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I'm making a small python script which will create random files in all shapes and sizes but it will not let me create large files. I want to be able to create files up to around 8GB in size, I know this would take a long amount of time but I'm not concerned about that.

The problem is that Python 2.7 will not handle the large numbers I am throwing at it in order to create the random text that will fill my files.

The aim of my code is to create files with random names and extentions, fill the files with a random amount of junk text and save the files. It will keep on repeating this until I close the command line window.

import os
import string
import random


ext = ['.zip', '.exe', '.txt', '.pdf', '.msi', '.rar', '.jpg', '.png', '.html', '.iso']

min = raw_input("Enter a minimum file size eg: 112 (meaning 112 bytes): ")
minInt = int(min)

max = raw_input("Enter a maximum file size: ")
maxInt = int(max)

def name_generator(chars=string.ascii_letters + string.digits):
    return ''.join(random.choice(chars) for x in range(random.randint(1,10)))

def text_generator(chars=string.printable + string.whitespace):
    return ''.join(random.choice(chars) for x in range(random.randint(minInt,maxInt)))

def main():
    fileName = name_generator()
    extension = random.choice(ext)
    file = fileName + extension

    print 'Creating ==> ' + file
    fileHandle = open ( file, 'w' )
    fileHandle.write ( text_generator() )
    fileHandle.close()
    print file + ' ==> Was born!'

while 1:
    main()

Any help will be much appreciated!

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What error are you seeing? –  RichieHindle May 23 '13 at 9:11
    
this is your mistake: return ''.join(random.choice(chars) for x in range(random.randint(minInt,maxInt))) –  Zagorulkin Dmitry May 23 '13 at 9:13
    
note: all string.whitespace characters are also in string.printable i.e., a whitespace char has more chances to appear in the result. –  J.F. Sebastian May 23 '13 at 19:12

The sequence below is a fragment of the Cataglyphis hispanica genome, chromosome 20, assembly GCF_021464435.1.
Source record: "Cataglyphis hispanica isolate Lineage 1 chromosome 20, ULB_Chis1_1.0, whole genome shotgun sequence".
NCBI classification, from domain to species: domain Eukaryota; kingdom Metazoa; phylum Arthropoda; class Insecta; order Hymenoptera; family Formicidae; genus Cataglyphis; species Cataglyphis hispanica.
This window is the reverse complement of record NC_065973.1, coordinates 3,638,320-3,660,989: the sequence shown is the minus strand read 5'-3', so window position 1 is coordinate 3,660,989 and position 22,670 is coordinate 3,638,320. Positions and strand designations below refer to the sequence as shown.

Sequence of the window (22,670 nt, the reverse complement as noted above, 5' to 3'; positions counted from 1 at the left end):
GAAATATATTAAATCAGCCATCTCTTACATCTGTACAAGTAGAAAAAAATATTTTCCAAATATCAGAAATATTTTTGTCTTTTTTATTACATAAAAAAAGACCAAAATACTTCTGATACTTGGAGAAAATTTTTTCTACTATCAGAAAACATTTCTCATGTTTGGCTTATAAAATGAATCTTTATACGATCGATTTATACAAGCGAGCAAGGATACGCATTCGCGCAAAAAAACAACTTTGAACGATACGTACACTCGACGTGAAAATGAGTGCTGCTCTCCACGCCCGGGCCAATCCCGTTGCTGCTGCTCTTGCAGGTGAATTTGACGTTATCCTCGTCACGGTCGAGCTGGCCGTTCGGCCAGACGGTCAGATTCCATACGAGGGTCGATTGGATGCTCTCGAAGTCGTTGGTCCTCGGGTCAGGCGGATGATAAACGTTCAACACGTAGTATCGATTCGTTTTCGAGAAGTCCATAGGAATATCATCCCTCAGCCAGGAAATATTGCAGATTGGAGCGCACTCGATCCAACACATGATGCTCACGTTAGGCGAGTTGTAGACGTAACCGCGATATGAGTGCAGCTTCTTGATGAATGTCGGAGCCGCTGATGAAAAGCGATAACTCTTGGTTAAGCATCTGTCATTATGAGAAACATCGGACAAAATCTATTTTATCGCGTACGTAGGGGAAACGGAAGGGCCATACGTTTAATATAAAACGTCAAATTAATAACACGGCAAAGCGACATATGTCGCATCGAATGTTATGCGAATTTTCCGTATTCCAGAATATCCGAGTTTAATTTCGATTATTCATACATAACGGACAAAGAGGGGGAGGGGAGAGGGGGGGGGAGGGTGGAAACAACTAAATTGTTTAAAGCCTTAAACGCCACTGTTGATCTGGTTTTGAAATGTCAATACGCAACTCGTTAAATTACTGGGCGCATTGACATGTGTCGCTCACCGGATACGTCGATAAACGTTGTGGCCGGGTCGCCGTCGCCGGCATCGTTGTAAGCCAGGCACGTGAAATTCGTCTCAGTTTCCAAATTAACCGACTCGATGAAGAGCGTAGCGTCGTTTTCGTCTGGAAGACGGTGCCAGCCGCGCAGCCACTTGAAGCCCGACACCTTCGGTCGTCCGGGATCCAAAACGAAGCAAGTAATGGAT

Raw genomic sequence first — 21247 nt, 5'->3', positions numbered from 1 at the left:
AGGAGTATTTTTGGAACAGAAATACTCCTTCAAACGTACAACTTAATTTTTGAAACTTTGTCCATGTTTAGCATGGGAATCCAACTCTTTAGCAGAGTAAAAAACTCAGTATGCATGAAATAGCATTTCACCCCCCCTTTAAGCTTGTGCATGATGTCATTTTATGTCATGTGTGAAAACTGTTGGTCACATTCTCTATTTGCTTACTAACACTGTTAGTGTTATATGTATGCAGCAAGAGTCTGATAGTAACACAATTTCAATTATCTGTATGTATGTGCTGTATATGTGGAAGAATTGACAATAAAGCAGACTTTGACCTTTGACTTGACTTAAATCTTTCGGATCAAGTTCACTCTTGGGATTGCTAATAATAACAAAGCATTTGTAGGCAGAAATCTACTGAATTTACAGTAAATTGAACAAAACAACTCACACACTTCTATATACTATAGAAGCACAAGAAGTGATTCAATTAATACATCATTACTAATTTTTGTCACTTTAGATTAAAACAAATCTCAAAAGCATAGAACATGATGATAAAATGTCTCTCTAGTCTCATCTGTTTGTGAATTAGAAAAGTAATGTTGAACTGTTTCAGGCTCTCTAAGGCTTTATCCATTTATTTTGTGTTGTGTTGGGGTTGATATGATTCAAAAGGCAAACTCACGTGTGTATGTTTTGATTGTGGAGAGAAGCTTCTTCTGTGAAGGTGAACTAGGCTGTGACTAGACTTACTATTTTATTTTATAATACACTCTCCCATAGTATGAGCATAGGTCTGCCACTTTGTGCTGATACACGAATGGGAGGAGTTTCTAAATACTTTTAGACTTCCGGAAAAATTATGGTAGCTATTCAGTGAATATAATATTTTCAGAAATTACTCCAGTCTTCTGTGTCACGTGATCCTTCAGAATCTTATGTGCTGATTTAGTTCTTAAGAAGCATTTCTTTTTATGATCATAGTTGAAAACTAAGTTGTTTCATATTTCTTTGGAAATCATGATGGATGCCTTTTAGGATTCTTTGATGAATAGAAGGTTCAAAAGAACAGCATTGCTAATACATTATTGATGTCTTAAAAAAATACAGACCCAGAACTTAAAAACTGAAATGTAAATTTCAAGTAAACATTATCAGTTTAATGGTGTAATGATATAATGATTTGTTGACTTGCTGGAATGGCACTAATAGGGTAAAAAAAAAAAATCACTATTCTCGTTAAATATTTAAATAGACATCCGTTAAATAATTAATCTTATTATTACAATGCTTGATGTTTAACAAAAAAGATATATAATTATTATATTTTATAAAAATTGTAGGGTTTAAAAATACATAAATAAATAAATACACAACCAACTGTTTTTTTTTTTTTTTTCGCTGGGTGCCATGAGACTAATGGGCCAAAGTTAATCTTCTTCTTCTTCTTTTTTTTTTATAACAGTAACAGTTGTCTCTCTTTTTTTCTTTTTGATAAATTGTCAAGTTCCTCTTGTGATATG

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3 Answers

up vote 4 down vote accepted

Make it lazy, as per the following:

import string
import random
from itertools import islice

chars = string.printable + string.whitespace
# make infinite generator of random chars
random_chars = iter(lambda: random.choice(chars), '')
with open('output_file','w', buffering=102400) as fout:
    fout.writelines(islice(random_chars, 1000000)) # write 'n' many
share|improve this answer
    
Could you explain your code please? –  mrpopo May 23 '13 at 9:17
    
It creates an infinite iterable of random characters, and writes 'n' many to a file with a buffer of 100kb... –  Jon Clements May 23 '13 at 9:18
    
I added your code and it works! Still creating a single file now but I right-clicked properties and it's at 288MB so far which is a lot more than I was able to create before! God only knows when it will stop! –  mrpopo May 23 '13 at 9:33
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The problem is not that python cannot handle large numbers. It can.

However, you try to put the whole file contents in memory at once - you might not have enough RAM for this and additionally do not want to do this anyway.

The solution is using a generator and writing the data in chunks:

def text_generator(chars=string.printable + string.whitespace):
    return (random.choice(chars) for x in range(random.randint(minInt,maxInt))

for char in text_generator():
    fileHandle.write(char)

This is still horribly inefficient though - you want to write your data in blocks of e.g. 10kb instead of single bytes.

share|improve this answer
    
It would make more sense to write in 10KB blocks, is there a page you could link me to which explains how to do this? –  mrpopo May 23 '13 at 9:15
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A comment about performance: you could improve it by using os.urandom() to generates random bytes and str.translate() to translate them into the range of input characters:

import os
import string

def generate_text(size, chars=string.printable+string.whitespace):
    # make translation table from 0..255 to chars[0..len(chars)-1]
    all_chars = string.maketrans('', '')
    assert 0 < len(chars) <= len(all_chars)
    result_chars = ''.join(chars[b % len(chars)] for b in range(len(all_chars)))

    # generate `size` random bytes and translate them into given `chars`
    return os.urandom(size).translate(string.maketrans(all_chars, result_chars))

Example:

with open('output.txt', 'wb') as outfile: # use binary mode
    chunksize = 1 << 20  # 1MB
    N = 8 * (1 << 10)    # (N * chunksize) == 8GB
    for _ in xrange(N):
        outfile.write(generate_text(chunksize))

Note: to avoid skewing the random distribution, bytes larger than k*len(chars)-1 returned by os.urandom() should be discarded, where k*len(chars) <= 256 < (k+1)*len(chars).

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